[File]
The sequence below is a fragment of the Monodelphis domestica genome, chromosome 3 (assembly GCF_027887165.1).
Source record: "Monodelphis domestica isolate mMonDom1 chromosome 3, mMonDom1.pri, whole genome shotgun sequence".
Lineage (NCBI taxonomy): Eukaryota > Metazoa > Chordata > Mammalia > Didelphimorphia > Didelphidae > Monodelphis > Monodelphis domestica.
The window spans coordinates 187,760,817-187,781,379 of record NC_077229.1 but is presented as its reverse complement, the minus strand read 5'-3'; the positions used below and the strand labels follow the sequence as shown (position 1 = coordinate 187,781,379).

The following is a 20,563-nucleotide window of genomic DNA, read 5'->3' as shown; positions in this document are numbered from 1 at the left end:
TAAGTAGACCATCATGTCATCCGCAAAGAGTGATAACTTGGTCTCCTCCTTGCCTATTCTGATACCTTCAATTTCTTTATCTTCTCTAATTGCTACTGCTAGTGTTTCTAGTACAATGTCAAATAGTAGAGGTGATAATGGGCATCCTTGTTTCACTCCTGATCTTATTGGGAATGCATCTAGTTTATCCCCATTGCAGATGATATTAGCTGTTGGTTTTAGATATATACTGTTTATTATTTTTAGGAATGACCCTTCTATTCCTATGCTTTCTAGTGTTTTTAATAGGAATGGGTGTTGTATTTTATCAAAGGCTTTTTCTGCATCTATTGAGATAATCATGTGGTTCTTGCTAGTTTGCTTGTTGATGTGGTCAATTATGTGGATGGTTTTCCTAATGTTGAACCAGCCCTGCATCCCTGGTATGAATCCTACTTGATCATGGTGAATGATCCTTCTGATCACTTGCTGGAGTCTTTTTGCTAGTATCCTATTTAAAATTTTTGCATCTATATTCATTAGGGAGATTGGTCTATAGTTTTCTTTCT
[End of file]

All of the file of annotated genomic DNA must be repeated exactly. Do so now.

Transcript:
The sequence below is a fragment of the Monodelphis domestica genome, chromosome 3 (assembly GCF_027887165.1).
Source record: "Monodelphis domestica isolate mMonDom1 chromosome 3, mMonDom1.pri, whole genome shotgun sequence".
Lineage (NCBI taxonomy): Eukaryota > Metazoa > Chordata > Mammalia > Didelphimorphia > Didelphidae > Monodelphis > Monodelphis domestica.
The window spans coordinates 187,760,817-187,781,379 of record NC_077229.1 but is presented as its reverse complement, the minus strand read 5'-3'; the positions used below and the strand labels follow the sequence as shown (position 1 = coordinate 187,781,379).

The following is a 20,563-nucleotide window of genomic DNA, read 5'->3' as shown; positions in this document are numbered from 1 at the left end:
TAAGTAGACCATCATGTCATCCGCAAAGAGTGATAACTTGGTCTCCTCCTTGCCTATTCTGATACCTTCAATTTCTTTATCTTCTCTAATTGCTACTGCTAGTGTTTCTAGTACAATGTCAAATAGTAGAGGTGATAATGGGCATCCTTGTTTCACTCCTGATCTTATTGGGAATGCATCTAGTTTATCCCCATTGCAGATGATATTAGCTGTTGGTTTTAGATATATACTGTTTATTATTTTTAGGAATGACCCTTCTATTCCTATGCTTTCTAGTGTTTTTAATAGGAATGGGTGTTGTATTTTATCAAAGGCTTTTTCTGCATCTATTGAGATAATCATGTGGTTCTTGCTAGTTTGCTTGTTGATGTGGTCAATTATGTGGATGGTTTTCCTAATGTTGAACCAGCCCTGCATCCCTGGTATGAATCCTACTTGATCATGGTGAATGATCCTTCTGATCACTTGCTGGAGTCTTTTTGCTAGTATCCTATTTAAAATTTTTGCATCTATATTCATTAGGGAGATTGGTCTATAGTTTTCTTTCT